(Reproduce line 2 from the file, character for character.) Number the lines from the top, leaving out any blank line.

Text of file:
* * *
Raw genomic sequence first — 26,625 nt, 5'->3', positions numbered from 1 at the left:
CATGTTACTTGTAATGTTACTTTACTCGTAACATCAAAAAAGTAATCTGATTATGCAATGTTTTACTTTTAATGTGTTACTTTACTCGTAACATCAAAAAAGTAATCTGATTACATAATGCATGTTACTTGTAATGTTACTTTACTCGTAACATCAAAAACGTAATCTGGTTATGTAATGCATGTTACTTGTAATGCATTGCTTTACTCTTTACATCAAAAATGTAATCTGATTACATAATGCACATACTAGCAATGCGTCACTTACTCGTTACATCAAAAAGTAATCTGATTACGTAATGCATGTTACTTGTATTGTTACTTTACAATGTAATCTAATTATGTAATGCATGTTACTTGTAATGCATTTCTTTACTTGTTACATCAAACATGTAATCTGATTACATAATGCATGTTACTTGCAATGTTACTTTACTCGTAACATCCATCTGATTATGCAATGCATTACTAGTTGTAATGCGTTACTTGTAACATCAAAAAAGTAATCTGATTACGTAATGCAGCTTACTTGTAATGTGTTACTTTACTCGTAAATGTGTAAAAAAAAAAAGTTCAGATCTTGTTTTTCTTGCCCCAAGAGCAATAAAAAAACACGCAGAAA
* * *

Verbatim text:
CATGTTACTTGTAATGTTACTTTACTCGTAACATCAAAAAAGTAATCTGATTATGCAATGTTTTACTTTTAATGTGTTACTTTACTCGTAACATCAAAAAAGTAATCTGATTACATAATGCATGTTACTTGTAATGTTACTTTACTCGTAACATCAAAAACGTAATCTGGTTATGTAATGCATGTTACTTGTAATGCATTGCTTTACTCTTTACATCAAAAATGTAATCTGATTACATAATGCACATACTAGCAATGCGTCACTTACTCGTTACATCAAAAAGTAATCTGATTACGTAATGCATGTTACTTGTATTGTTACTTTACAATGTAATCTAATTATGTAATGCATGTTACTTGTAATGCATTTCTTTACTTGTTACATCAAACATGTAATCTGATTACATAATGCATGTTACTTGCAATGTTACTTTACTCGTAACATCCATCTGATTATGCAATGCATTACTAGTTGTAATGCGTTACTTGTAACATCAAAAAAGTAATCTGATTACGTAATGCAGCTTACTTGTAATGTGTTACTTTACTCGTAAATGTGTAAAAAAAAAAAGTTCAGATCTTGTTTTTCTTGCCCCAAGAGCAATAAAAAAACACGCAGAAA